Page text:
report the masses, see Id. at ¶ 6, he
recommended imaging and consultation with a surgeon,
10/16/2017--Griffin [BoP 22], but almost two months passed
before BoP took Ms. Beck to see a surgeon. Civil Doc. 3-1 at
¶ 19. Imaging results obtained two weeks later
were “highly suggestive” of cancer, id.
at ¶ 19; 12/22/2017--DeVenny [BoP 36], and in the
ensuing days, weeks, and months, Ms. Beck's doctors
repeatedly said she needed a biopsy to test for cancer.
See, e.g., 12/22/2017--DeVenny [BoP 36];
12/29/2017--Griffin [BoP 39]; 01/08/2018--Griffin [BoP 65];
05/11/2018--Griffin [BoP 96]; 08/07/2018--Bilton [BoP 110]. A
biopsy should be performed no more than two months after the
detection of an abnormality, Civil Doc. 3-1 at ¶ 11, but
BoP waited eight months after imaging before taking her for a
biopsy. Id. at ¶ 20.
the biopsy was finally performed, the surgeon observed
“extensive breast disease that extended
laterally.” 08/28/2018--Bilton [BoP 115]. The biopsy
confirmed invasive cancer in her left breast and the surgeon
recommended additional surgery, but another two months passed
before BoP took her for surgery. Civil Doc. 3-1 at
¶¶ 20-21. In November 2018, over a year after Ms.
Beck first noticed the lumps, the surgeon removed her entire
left breast and part of her pectoral muscle and confirmed a
diagnosis of metastatic breast cancer. 11/01/2018--Bilton
[BoP 252]; 11/02/2018--Bilton [Page 18, Doc. #10]
(“Post op diagnosis: Left breast cancer.”);
see also Civil Doc. 3-1 at ¶ 21 (declaration of
Dr. Winkfield, reviewing records and noting a
“diagnosis of stage IIB (T2N1) breast cancer”).
During surgery, doctors discovered the cancer had spread to
Ms. Beck's lymph nodes, 11/06/18--Bilton [Page 34, Doc.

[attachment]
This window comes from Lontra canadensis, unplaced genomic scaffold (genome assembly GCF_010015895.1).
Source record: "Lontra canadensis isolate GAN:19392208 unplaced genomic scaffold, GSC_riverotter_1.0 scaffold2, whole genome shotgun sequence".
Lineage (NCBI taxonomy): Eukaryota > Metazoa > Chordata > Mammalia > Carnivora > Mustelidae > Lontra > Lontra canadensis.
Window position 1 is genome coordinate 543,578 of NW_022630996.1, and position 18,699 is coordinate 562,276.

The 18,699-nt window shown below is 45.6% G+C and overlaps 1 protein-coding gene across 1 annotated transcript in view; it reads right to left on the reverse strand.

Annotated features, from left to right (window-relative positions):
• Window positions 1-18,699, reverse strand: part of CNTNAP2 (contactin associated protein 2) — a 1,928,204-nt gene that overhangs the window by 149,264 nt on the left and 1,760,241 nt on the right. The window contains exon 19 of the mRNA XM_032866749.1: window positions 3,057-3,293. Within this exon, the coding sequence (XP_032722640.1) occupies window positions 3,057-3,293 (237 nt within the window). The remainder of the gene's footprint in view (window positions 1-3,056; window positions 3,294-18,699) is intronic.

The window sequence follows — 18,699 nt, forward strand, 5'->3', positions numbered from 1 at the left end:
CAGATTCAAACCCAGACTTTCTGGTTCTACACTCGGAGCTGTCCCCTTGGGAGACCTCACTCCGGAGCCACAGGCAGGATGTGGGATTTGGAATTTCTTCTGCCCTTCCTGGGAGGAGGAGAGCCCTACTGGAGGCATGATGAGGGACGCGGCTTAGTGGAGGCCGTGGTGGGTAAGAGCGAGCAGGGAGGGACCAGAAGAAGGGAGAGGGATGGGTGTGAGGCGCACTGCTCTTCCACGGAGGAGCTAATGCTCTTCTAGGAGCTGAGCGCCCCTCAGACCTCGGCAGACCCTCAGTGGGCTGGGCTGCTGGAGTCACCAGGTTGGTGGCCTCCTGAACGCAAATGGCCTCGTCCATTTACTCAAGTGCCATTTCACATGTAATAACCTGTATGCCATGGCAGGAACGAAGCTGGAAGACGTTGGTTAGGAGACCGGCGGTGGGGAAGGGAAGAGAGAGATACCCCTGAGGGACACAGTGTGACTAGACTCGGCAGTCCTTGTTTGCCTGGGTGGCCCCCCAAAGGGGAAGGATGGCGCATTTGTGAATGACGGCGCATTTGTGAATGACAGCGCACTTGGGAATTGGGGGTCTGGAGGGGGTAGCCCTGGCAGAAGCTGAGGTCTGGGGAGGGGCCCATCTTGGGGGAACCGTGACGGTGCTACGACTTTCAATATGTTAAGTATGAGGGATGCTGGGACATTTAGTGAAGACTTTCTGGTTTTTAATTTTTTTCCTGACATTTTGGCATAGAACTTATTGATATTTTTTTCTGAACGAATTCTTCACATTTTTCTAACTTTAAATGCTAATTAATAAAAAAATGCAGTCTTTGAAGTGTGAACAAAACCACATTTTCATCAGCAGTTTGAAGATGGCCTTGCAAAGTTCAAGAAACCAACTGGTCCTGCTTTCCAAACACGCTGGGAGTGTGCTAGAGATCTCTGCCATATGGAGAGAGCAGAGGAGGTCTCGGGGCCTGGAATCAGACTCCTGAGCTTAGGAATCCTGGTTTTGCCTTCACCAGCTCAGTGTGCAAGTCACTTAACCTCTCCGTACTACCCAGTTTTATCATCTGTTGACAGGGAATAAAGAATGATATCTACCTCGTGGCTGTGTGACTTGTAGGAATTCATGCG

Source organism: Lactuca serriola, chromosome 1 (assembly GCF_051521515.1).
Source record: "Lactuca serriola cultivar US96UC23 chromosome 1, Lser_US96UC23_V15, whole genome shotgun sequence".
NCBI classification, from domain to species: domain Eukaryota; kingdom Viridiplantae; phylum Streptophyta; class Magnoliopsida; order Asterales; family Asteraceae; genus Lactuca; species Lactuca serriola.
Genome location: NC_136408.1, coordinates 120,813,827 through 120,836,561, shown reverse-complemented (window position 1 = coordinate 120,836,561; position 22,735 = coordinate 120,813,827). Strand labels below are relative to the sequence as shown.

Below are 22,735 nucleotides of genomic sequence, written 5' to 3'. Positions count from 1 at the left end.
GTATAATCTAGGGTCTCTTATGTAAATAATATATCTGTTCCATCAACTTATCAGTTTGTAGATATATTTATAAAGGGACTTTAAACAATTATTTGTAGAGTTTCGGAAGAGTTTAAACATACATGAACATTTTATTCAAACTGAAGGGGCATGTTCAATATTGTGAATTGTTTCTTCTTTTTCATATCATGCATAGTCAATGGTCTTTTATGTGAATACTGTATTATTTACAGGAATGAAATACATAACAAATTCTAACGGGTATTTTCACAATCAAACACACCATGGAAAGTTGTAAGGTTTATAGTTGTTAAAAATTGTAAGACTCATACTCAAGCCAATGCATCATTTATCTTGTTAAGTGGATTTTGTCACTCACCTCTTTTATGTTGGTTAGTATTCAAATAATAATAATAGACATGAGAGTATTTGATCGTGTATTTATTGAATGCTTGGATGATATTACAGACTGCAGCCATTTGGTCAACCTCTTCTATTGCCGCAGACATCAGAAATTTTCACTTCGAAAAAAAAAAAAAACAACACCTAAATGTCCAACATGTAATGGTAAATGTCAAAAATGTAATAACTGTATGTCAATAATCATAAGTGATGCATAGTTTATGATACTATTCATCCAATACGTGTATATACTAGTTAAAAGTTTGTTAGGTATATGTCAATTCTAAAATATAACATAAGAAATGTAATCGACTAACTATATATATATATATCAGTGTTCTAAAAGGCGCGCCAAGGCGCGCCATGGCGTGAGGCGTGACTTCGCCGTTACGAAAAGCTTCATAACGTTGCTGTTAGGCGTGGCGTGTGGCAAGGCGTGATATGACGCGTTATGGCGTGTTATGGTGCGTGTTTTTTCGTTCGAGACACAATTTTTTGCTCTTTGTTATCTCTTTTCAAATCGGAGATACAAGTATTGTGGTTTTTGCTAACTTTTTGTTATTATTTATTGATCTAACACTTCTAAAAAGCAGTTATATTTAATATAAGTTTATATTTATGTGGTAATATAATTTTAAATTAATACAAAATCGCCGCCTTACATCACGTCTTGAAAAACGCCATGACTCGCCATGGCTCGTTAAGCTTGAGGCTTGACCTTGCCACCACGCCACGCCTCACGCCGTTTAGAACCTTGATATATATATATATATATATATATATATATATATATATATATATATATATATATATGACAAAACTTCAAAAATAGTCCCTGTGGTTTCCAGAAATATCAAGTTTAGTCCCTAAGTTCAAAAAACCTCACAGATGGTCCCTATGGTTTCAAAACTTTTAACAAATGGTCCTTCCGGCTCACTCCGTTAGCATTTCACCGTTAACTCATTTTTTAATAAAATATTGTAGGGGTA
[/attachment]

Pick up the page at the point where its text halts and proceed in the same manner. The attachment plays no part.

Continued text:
#12] (noting “metastatic carcinoma” in two
nodes), and removed several nodes. Civil Doc. 3-1 at ¶
the fact that she had a drain and despite her surgeon's
direction that she needed to see him about a week or less
after surgery, 11/03/2018--Bilton [Page 10, Doc. #6], BoP did
not return her for a post-operative visit until six weeks had
passed. Civil Doc. 3-1 at ¶ 22. When she finally saw the
surgeon again, he told her that she needed an oncology
appointment for potential chemotherapy, id., but
five months elapsed after her surgery and over three months
passed after her surgeon advised her to see an oncologist
before BoP took Ms. Beck to a medical oncologist to determine
appropriate treatment and therapy. Id. at
total, some seventeen months passed between the time medical
care providers at the prison learned about the lumps in Ms.
Beck's left breast, see Id. at ¶ 18; Civil
Doc. 3-3 at ¶¶ 5-6, and the time BoP allowed her to
consult with a medical oncologist. Civil Doc. 3-1 at ¶
23; see also Id. at ¶ 15 (noting chemotherapy
is sometimes implemented before surgery to help shrink
“invasive” and “extensive” tumors).
When BoP finally took her to see a medical oncologist on
April 3, 2019, the oncologist determined that it was too late
to begin chemotherapy, which must be instituted soon after
surgery to be effective. See 04/03/2019--Evans [BoP
311]; see also Civil Doc. 3-1 at ¶ 23. When BoP
took her to a radiation oncologist in May 2019, he similarly
determined that it was too late to begin radiation therapy.
05/03/2019--Crew [BoP 318].
Karen Winkfield, an experienced oncologist at Wake Forest
Baptist Comprehensive Cancer Center who reviewed Ms.
Beck's medical records, has testified that “with
respect to timing of systemic therapy following definitive
surgery, delays beyond 12 weeks (3 months) compromise both
recurrence free survival and overall survival.” Civil
Doc. 3-1 at ¶ 26. BoP waited well over three months
before taking Ms. Beck to see physicians who could order such
treatment. Id. at ¶ 23.
January 2019, Ms. Beck reported new lumps in her right breast
to prison medical officials, who confirmed the lumps. Civil
Doc. 3-3 at ¶ 15; 01/30/2019--Nikki [BoP 259] (noting